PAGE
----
2. The comparison probably shouldn't be between my planned Roth conversions and zero; it should probably be something less drastic than that (maybe reduce Roth conversions by the amount of SS received).

3. I didn't adjust the SS income column from my age 70 amount arriving starting at age 70 to a lower age 67 amount arriving at 67. Practically speaking, I don't think this would make much difference, since my IRA conversions and RMDs are multiples of my SS income.
__________________
"At times the world can seem an unfriendly and sinister place, but believe us when we say there is much more good in it than bad. All you have to do is look hard enough, and what might seem to be a series of unfortunate events, may in fact be the first steps of a journey." Violet Baudelaire.
SecondCor521 is offline   Reply With Quote
Join the #1 Early Retirement and Financial Independence Forum Today - It's Totally Free!

Are you planning to be financially independent as early as possible so you can live life on your own terms? Discuss successful investing strategies, asset allocation models, tax strategies and other related topics in our online forum community. Our members range from young folks just starting their journey to financial independence, military retirees and even multimillionaires. No matter where you fit in you'll find that Early-Retirement.org is a great community to join. Best of all it's totally FREE!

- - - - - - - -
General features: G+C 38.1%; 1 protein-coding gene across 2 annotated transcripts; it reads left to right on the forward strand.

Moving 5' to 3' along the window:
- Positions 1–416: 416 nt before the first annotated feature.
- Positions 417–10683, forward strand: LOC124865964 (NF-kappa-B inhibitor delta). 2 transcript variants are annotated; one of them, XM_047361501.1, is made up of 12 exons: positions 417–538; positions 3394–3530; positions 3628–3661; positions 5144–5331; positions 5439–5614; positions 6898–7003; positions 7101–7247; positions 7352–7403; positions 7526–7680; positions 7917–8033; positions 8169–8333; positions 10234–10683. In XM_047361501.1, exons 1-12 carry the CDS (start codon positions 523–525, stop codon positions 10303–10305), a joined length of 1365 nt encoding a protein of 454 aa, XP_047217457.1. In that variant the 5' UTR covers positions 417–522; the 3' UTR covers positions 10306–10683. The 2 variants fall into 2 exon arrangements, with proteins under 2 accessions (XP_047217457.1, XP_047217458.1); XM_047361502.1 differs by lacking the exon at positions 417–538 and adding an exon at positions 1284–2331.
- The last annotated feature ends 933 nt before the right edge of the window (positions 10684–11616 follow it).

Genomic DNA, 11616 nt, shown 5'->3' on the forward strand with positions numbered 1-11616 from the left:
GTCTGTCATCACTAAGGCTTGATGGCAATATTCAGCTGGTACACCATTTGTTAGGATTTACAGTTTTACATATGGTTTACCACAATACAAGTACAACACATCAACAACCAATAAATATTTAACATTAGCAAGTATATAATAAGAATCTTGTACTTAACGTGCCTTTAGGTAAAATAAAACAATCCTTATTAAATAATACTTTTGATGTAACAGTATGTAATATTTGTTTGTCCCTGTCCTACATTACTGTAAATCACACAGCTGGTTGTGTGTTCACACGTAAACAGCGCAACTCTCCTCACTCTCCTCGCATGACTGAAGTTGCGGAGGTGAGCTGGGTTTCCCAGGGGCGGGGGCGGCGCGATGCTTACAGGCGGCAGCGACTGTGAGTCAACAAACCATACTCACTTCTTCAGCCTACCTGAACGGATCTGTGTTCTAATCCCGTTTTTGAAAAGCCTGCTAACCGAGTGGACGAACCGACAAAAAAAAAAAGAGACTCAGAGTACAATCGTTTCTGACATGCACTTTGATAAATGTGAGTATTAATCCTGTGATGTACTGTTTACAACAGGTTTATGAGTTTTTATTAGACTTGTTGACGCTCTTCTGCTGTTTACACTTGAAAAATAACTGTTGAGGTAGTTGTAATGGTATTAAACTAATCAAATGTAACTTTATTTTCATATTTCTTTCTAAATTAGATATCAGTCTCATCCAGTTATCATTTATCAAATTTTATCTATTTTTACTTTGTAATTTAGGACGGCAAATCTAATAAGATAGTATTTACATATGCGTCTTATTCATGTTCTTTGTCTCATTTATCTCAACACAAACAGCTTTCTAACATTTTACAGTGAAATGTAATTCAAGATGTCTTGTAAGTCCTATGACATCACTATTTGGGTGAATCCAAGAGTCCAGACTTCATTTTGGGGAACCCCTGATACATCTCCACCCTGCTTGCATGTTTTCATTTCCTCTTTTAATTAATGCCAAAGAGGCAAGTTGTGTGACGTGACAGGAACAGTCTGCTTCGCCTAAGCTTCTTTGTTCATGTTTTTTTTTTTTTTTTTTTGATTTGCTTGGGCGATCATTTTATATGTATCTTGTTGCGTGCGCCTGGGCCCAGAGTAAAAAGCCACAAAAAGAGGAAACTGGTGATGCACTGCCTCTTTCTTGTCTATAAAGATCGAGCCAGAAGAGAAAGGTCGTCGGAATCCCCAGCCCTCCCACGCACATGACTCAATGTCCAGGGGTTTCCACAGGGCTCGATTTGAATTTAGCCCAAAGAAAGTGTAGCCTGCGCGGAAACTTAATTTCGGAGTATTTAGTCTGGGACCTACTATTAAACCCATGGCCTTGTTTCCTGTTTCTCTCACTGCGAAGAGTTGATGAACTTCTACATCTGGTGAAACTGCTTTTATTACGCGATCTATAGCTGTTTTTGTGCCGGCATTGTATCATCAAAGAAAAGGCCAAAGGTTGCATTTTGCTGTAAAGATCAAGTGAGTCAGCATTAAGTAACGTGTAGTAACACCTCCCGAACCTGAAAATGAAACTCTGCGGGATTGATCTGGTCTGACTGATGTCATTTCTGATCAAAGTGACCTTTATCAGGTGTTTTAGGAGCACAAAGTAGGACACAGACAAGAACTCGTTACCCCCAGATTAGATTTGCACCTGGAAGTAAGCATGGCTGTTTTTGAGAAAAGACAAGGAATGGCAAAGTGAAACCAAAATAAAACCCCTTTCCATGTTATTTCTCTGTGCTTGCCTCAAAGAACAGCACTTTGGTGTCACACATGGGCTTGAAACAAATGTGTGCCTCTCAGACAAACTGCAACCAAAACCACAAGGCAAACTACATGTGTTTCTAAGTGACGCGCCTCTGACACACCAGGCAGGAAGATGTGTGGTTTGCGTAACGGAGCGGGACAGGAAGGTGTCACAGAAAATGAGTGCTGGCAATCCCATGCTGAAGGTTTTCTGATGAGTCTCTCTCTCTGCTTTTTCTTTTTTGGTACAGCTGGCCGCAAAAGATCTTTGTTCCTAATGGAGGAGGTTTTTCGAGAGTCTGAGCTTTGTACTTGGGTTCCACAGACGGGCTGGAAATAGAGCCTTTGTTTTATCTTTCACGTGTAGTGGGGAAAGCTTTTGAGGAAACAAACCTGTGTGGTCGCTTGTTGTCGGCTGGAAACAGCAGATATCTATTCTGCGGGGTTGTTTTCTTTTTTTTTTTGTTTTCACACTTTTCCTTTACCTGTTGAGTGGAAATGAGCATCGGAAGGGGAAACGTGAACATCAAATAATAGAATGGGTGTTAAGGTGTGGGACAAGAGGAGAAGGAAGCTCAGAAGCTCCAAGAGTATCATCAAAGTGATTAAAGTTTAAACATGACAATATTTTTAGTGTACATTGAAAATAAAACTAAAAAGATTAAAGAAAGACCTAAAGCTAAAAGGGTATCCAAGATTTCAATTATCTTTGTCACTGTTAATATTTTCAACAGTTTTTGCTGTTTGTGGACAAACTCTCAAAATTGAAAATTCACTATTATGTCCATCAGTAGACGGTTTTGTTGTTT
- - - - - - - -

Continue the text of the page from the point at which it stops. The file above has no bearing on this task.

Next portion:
You are currently viewing our boards as a guest so you have limited access to our community. Please take the time to register and you will gain a lot of great new features including; the ability to participate in discussions, network with our members, see fewer ads, upload photographs, create a retirement blog, send private messages and so much, much more!

Old 05-31-2021, 01:36 PM   #142
gone traveling
 
Join Date: Oct 2019
Posts: 1,631